WASHINGTON -- With the Supreme Court ruling on healthcare reform set to land, the Obama campaign is prepared to defend the president’s signature legislative accomplishment, regardless of the court’s decision.
The game plan likely mirrors the reelection team’s strategy when the high court heard oral arguments on constitutional questions related to the Affordable Care Act in March -- highlighting some of the law’s most popular elements to the constituency groups most affected by them.
One example: When a conveniently timed report from the Department of Health and Human Services on Tuesday showed 3.1 million young adults now have health insurance because of the law, the statistic quickly surfaced in a campaign YouTube video telling the story of a 21-year-old Nebraska college student who benefited from the provision. State-specific breakdowns were also circulated in some of the key battlegrounds by the campaign and state parties.
In March, the campaign also held phone banks with nurses, released direct mail focused on the benefits for women, and targeted Latino voters -- a group it said stood to gain the most from new coverage extended by the law once fully implemented. The campaign website now has a page dedicated to “How Obamacare benefits you.”
Campaign officials say, predictably, that the full nature of their response to the court ruling depends on what it is.
“But the thing we do know is that there are millions of people who are benefiting from the Affordable Care Act already, and we feel strongly that the initiatives launched, and the law itself, are important,” said one official at a briefing with reporters in Washington on Wednesday.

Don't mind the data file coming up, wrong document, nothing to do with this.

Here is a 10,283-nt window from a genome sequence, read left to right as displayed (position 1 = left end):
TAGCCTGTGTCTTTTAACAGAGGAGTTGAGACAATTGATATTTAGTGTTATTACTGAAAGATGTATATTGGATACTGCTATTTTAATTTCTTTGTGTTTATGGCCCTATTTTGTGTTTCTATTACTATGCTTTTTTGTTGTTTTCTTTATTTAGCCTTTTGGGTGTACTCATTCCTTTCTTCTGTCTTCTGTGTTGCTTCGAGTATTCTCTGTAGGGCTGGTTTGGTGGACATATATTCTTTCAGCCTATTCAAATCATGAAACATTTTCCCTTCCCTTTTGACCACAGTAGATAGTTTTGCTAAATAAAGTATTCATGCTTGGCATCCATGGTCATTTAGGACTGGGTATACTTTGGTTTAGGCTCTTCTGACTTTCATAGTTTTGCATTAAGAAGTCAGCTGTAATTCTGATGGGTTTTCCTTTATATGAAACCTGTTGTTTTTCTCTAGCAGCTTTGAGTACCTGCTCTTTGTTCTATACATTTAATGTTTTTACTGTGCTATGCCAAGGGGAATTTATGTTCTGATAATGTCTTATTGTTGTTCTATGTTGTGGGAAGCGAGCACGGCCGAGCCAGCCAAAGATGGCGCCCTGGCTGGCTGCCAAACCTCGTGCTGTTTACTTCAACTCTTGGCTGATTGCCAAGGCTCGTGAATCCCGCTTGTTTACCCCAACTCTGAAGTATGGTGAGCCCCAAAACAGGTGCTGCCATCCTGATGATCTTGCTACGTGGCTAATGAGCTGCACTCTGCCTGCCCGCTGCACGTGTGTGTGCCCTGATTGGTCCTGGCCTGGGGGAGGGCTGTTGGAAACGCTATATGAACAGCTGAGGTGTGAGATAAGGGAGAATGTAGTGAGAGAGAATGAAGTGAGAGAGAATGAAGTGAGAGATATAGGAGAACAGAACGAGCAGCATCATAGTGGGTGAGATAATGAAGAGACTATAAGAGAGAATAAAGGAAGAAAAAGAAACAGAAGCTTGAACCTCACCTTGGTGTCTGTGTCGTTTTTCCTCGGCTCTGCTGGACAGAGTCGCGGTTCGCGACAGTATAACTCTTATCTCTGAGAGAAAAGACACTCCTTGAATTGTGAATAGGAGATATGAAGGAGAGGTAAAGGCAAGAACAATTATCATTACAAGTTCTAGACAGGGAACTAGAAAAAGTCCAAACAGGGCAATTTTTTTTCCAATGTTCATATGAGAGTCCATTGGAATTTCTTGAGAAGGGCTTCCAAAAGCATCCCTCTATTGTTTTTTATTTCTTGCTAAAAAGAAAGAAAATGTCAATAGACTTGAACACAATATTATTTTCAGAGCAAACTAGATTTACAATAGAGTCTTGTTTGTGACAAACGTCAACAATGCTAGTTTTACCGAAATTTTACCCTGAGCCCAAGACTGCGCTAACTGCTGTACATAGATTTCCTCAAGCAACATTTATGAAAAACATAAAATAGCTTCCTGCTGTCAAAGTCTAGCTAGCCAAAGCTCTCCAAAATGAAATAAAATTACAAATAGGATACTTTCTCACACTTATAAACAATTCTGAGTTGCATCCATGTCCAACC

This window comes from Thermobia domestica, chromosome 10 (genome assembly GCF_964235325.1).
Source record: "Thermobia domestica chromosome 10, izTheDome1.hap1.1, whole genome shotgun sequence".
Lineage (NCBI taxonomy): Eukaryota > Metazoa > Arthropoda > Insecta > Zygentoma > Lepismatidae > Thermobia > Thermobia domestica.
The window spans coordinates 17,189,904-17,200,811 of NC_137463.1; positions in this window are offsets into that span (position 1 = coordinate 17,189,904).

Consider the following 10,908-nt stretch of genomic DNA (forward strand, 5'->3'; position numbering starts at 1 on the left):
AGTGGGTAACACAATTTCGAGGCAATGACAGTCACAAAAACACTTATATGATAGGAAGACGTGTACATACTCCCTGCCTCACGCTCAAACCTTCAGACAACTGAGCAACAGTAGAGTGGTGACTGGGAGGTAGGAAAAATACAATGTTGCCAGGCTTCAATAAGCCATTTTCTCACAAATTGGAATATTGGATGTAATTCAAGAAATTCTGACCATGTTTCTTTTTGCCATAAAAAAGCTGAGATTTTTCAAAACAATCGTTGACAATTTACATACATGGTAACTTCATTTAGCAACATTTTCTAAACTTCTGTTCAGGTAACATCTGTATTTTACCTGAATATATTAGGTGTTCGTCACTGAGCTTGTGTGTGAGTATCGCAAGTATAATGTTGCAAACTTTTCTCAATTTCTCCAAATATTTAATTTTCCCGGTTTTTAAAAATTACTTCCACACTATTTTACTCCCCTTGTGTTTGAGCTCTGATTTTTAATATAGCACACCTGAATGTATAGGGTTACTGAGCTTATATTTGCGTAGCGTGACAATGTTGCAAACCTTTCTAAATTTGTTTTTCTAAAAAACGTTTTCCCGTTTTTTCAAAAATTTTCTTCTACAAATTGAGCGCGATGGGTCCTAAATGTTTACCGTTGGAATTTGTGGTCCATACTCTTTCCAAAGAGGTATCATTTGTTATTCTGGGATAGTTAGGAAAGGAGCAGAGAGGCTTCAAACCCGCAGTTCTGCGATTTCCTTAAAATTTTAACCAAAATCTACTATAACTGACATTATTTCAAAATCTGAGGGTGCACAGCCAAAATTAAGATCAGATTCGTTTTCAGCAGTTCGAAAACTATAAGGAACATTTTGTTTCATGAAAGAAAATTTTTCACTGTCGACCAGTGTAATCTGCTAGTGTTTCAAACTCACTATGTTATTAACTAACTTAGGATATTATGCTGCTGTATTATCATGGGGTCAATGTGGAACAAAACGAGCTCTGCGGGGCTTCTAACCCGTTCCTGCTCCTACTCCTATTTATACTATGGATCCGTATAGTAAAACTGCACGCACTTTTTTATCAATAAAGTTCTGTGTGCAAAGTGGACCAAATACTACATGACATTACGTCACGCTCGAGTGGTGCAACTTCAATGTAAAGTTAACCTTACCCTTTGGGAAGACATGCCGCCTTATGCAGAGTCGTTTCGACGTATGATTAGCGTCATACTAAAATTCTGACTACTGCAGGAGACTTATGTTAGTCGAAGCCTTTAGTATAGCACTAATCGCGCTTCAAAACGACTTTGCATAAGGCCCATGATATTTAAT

Campaign officials also look to ramp up pressure on Mitt Romney -- both on the issue of a mandate, which he supported in Massachusetts, and about what kind of plan he would pursue if elected.
“He seems to be doing everything he can do to avoid answering a direct question” on the issue, the campaign official said.
A new Associated Press-GfK poll found that 47% of respondents said they oppose the healthcare law, little changed from previous findings. Only 21% of independent respondents said they support it, a new low.
If the Supreme Court strikes down the law, 77% of respondents said they think lawmakers should start working on a new reform law, while 19% said they should leave the system as is.
An earlier Pew Research Center survey found that even as 48% said they opposed the law, only 18% said they understood it very well, while just about half said they understood it somewhat. If the court strikes the law down, the Obama campaign could therefore have an opportunity to rally supporters and independents around the most popular elements that would potentially be cast aside.
Most court watchers expect the first of likely several rulings on the law to come on Monday. Obama is scheduled to be holding a campaign event in New Hampshire that day, before raising money in Boston -- offering a potentially rich backdrop for the president to defend the law, given that the administration has called Romney’s Massachusetts reform law a model for its own.